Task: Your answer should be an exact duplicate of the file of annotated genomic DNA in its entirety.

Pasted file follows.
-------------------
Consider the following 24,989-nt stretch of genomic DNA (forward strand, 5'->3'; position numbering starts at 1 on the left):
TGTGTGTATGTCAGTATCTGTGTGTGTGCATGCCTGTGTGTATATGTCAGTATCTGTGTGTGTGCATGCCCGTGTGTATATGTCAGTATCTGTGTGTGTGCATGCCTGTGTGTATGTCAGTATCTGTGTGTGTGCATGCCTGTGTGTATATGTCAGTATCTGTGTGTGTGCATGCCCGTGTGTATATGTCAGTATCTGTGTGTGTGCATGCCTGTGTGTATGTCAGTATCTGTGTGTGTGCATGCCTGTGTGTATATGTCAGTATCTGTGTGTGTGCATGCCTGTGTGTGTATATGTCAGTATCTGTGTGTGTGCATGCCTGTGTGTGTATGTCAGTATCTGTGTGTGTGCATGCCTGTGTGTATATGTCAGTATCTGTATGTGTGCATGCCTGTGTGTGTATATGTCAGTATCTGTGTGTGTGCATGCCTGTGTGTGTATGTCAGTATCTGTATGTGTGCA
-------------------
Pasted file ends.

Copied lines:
Consider the following 24,989-nt stretch of genomic DNA (forward strand, 5'->3'; position numbering starts at 1 on the left):
TGTGTGTATGTCAGTATCTGTGTGTGTGCATGCCTGTGTGTATATGTCAGTATCTGTGTGTGTGCATGCCCGTGTGTATATGTCAGTATCTGTGTGTGTGCATGCCTGTGTGTATGTCAGTATCTGTGTGTGTGCATGCCTGTGTGTATATGTCAGTATCTGTGTGTGTGCATGCCCGTGTGTATATGTCAGTATCTGTGTGTGTGCATGCCTGTGTGTATGTCAGTATCTGTGTGTGTGCATGCCTGTGTGTATATGTCAGTATCTGTGTGTGTGCATGCCTGTGTGTGTATATGTCAGTATCTGTGTGTGTGCATGCCTGTGTGTGTATGTCAGTATCTGTGTGTGTGCATGCCTGTGTGTATATGTCAGTATCTGTATGTGTGCATGCCTGTGTGTGTATATGTCAGTATCTGTGTGTGTGCATGCCTGTGTGTGTATGTCAGTATCTGTATGTGTGCA